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Ryan v. Burlington County

argued: June 2, 1988.

TIMOTHY RYAN
v.
BURLINGTON COUNTY, NEW JERSEY ET AL. WILLIAM H. FAUVER, COMMISSIONER OF CORRECTIONS, AND JOSEPH CALL, DEPUTY DIRECTOR, APPELLANTS



On Appeal from the United States District Court for the District of New Jersey, D.C. Civil No. 85-2002.

Seitz, Sloviter and Hutchinson, Circuit Judges.

Author: Hutchinson

Opinion OF THE COURT

HUTCHINSON, Circuit Judge.

Defendants William H. Fauver and Joseph G. Call appeal a district court order denying their motion for summary judgment in a 42 U.S.C.A. § 1983 (West 1981) action brought by Timothy Ryan. Ryan sought compensatory and punitive damages for injuries he sustained while a pretrial detainee in the Burlington County Jail. We have jurisdiction to review the district court's order as it pertains to Fauver and Call's claim of qualified immunity under 28 U.S.C.A. § 1291 (West Supp. 1988). See Mitchell v. Forsyth, 472 U.S. 511, 86 L. Ed. 2d 411, 105 S. Ct. 2806 (1985). We hold that Fauver and Call did not establish an entitlement to qualified immunity and, accordingly, will affirm the district court's order.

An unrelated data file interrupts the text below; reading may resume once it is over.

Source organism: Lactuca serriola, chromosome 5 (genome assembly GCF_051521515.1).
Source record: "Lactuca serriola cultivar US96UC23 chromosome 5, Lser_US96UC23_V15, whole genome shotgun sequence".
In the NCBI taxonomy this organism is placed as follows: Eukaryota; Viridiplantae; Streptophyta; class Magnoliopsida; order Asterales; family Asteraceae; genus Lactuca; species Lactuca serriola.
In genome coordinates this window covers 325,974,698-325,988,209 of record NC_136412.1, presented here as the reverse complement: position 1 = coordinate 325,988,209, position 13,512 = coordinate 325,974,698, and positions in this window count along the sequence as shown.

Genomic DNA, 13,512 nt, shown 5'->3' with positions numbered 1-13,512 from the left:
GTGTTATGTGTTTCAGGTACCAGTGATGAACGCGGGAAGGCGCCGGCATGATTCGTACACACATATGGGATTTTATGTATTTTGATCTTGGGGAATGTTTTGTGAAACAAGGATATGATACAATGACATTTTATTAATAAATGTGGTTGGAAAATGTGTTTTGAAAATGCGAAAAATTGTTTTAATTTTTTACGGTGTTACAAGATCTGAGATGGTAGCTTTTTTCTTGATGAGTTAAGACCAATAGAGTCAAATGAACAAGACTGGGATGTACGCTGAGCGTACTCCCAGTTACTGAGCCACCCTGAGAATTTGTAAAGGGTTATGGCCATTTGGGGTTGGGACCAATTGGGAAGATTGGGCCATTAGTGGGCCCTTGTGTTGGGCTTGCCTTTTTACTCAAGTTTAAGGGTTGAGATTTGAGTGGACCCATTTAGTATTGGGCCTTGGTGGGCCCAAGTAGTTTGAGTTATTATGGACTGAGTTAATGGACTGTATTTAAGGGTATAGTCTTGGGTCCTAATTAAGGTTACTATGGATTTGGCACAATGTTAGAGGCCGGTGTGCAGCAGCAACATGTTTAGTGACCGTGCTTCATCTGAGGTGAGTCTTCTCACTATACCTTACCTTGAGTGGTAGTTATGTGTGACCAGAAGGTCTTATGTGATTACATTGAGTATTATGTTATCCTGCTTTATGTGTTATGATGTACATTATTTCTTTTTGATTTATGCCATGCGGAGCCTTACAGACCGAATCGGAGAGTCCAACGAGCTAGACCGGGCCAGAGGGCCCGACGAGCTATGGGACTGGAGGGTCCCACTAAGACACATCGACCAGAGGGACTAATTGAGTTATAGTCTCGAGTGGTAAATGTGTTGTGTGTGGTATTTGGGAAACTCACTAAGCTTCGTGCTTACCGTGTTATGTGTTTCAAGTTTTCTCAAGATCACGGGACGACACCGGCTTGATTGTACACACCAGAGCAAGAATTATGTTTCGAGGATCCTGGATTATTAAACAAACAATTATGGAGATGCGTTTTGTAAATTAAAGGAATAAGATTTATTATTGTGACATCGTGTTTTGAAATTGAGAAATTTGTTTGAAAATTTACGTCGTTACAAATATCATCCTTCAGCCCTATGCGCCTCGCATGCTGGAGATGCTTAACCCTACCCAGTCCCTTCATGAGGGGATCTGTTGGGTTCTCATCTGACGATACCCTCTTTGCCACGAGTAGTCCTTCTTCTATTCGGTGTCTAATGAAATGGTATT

I.

The Burlington County Jail is a small, two story building in Mount Holly, New Jersey. Its first floor contains dormitory housing and its second contains maximum security cell blocks and six dormitory cells. In 1977 and 1978, inmates at the county jail brought civil rights actions against the county sheriff, his chief deputy and the Burlington Board of Chosen Freeholders, alleging, among other things, that the jail was overcrowded and that there was no effective classification procedure.*fn1 The cases were consolidated and eventually settled.*fn2 The Settlement Agreement limited the number of inmates that could be housed in individual and dormitory cells, "except in emergencies," capping the total number of inmates at the county jail at 117. Appendix (App.) at 354a-55a. The Agreement also provided for renovation of the county jail by June 22, 1983, to include an inmate reception area with at least eight individual detention rooms "for classification." Id. at 354a.*fn3

On September 30, 1983, Timothy Ryan was arrested in Medford Township, New Jersey, and charged with motor vehicle violations. Because he could not make bail, he was sent to the Burlington County Jail, where he was placed in a dormitory cell along with nine other persons.*fn4 One of these was Maurice Scott, who had violated the conditions of his parole on a state prison sentence and was awaiting transfer to a state facility. During the two-month period in which he was incarcerated at the county jail pending this transfer, Scott had been involved in several violent attacks on other inmates. Burlington County Jail documents show that Scott had been convicted of a violent crime that resulted in the injury or death of another person. See id. at 379a.